In four years, Donald Trump has become nearly a cult leader of the American far right. An examination of his speeches, tweets and behavior is a textbook instruction on organizing a right-wing political movement. The effort weaves together three important political themes: populism, or defending ordinary people’s interests against the elite, which often needs a strong leader to successfully espouse; nationalism, loyalty to nation above other nations; and authoritarianism, submission to an authoritative, strong leader. Among the communication and organizing themes and tactics are:
The anti-immigrant strategy was good politics in the 2016 Republican primaries and a key part of the general messaging that Western values and civilization are threatened by outsiders. Close the borders and keep out the “other.” (Populist slogans, nationalist themes)
In policy and numerous speeches, sovereignty is praised, especially at the UN, Trump declared that each country should serve its own interests. It led to opposition to multilateralism, including the UN, but also criticism of U.S. alliances like NATO. He believed alliances are costly constraints. The slogan “America First” sums it up. (Populist slogans, nationalist rhetoric, authoritarianism)
Beginning with the inaugural address references to Washington elites taking advantage of the people, anti-establishmentism continued through draining the swamp and the endless attacks on legacy media, Trump regularly used populist rhetoric to target institutions and individuals that constrained him and critics and opponents. He conducted generalized attacks on professionals, scientists, military leaders and legal institutions. He removed critical administrators, whistleblowers and inspector generals. (Populism, authoritarianism)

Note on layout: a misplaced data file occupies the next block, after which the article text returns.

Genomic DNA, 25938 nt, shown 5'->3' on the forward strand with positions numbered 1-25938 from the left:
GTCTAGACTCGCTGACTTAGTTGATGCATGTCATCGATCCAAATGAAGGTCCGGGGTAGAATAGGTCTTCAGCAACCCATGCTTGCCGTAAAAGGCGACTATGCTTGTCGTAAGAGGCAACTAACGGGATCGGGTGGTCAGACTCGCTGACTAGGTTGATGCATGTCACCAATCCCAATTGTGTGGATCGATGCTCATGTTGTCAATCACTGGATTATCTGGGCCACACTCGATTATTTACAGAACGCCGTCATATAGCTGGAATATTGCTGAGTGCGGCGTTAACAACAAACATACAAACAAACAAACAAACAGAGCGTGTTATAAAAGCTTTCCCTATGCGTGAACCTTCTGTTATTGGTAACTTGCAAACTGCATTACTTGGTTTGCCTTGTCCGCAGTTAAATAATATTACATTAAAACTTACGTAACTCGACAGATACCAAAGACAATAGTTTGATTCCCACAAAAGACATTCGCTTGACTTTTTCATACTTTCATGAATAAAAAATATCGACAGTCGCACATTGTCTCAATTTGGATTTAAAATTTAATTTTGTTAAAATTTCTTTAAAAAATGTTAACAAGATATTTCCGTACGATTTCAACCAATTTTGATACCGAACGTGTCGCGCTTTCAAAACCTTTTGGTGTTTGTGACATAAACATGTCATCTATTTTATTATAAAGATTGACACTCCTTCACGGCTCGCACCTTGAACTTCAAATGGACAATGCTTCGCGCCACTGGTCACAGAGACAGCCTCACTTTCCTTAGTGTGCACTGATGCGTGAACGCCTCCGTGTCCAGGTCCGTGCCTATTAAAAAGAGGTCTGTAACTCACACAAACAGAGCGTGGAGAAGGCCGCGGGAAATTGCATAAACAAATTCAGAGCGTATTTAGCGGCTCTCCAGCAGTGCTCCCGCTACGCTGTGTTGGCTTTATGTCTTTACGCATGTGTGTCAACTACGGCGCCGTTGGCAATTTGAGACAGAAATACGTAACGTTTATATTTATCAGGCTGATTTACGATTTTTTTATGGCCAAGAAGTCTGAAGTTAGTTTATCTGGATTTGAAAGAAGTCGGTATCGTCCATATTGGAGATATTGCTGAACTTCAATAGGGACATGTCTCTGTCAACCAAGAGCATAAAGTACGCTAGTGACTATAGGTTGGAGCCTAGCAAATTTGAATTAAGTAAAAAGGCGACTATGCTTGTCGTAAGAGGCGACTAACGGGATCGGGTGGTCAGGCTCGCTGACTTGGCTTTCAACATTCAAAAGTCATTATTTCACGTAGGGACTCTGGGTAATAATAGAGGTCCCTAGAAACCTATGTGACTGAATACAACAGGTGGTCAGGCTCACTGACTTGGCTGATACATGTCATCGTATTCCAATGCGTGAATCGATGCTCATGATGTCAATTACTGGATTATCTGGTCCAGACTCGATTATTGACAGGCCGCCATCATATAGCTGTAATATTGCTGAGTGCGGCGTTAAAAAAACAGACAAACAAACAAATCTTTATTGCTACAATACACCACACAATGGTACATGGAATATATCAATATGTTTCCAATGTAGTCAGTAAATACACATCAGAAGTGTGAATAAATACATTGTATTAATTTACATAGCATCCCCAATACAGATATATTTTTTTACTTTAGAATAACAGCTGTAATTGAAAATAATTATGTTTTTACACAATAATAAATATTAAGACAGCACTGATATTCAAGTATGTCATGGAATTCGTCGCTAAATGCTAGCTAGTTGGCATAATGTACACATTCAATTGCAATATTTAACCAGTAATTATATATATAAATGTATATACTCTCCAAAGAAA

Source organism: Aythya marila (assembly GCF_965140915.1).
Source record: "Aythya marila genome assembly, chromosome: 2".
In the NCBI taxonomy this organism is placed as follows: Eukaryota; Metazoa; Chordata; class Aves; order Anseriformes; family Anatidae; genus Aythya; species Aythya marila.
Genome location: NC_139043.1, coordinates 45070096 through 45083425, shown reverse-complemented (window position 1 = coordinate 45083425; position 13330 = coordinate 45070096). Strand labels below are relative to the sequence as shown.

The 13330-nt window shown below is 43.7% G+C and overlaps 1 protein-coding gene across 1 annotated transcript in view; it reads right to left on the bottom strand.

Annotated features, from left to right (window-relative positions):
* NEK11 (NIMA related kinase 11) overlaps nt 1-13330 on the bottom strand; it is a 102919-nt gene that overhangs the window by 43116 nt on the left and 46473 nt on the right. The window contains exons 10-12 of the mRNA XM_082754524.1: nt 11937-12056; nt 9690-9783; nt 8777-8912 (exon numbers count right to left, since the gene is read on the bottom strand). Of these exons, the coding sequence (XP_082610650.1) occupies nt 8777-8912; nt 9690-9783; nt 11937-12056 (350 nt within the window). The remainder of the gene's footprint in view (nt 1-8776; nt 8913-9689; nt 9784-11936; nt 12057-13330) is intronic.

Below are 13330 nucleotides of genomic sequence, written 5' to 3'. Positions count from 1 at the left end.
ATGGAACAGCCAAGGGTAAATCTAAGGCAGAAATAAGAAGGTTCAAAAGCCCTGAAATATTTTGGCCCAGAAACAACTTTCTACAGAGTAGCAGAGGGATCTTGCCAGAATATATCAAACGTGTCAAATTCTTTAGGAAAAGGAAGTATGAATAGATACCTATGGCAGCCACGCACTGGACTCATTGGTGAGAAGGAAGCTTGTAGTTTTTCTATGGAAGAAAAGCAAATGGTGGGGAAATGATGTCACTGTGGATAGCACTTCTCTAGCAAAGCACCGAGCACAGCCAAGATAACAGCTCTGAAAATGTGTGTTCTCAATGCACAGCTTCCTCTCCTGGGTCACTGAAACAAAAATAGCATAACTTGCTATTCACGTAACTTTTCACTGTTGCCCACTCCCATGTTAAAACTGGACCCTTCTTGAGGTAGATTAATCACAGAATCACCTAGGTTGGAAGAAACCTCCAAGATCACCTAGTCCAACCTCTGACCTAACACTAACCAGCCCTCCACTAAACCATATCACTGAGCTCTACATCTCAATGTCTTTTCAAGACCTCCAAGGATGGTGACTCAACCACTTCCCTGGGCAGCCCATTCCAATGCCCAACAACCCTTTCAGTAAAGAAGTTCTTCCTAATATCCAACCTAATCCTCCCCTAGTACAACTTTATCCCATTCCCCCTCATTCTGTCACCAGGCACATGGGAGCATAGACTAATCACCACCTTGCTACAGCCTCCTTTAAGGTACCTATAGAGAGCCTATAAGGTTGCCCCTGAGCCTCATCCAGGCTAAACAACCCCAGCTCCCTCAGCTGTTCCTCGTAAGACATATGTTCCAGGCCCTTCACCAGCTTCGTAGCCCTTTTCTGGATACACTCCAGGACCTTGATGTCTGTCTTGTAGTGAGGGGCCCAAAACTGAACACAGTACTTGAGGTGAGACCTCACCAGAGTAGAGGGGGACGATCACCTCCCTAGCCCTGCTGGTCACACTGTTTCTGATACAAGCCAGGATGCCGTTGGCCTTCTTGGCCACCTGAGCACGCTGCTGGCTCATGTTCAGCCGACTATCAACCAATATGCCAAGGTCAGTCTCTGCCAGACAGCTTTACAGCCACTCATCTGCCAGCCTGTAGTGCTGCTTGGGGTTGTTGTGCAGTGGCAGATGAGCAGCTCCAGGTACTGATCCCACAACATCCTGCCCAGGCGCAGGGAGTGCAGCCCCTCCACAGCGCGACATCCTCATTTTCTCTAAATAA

Trump’s language and actions are ill-tempered and hostile. He’s a master in the attacks and weaponized social media. He favors rallies and revels in chants: “lock her up,’ and “build the wall.” Violence is often rationalized and even welcomed. (Populism, nationalism, authoritarianism)
A key strategy is to divide the public and focus affection on that segment that supports him and his agenda. The outsiders are identified, disparaged and isolated, if possible. (Nationalism)
In the end, the movement blended some establishment Republicans, many average Americans, especially in the white working class, and some extremist groups. How long it lasts as a political movement may depend on Trump’s ability to inspire and manage it, but the elements of populism, nationalism and authoritarianism are always present.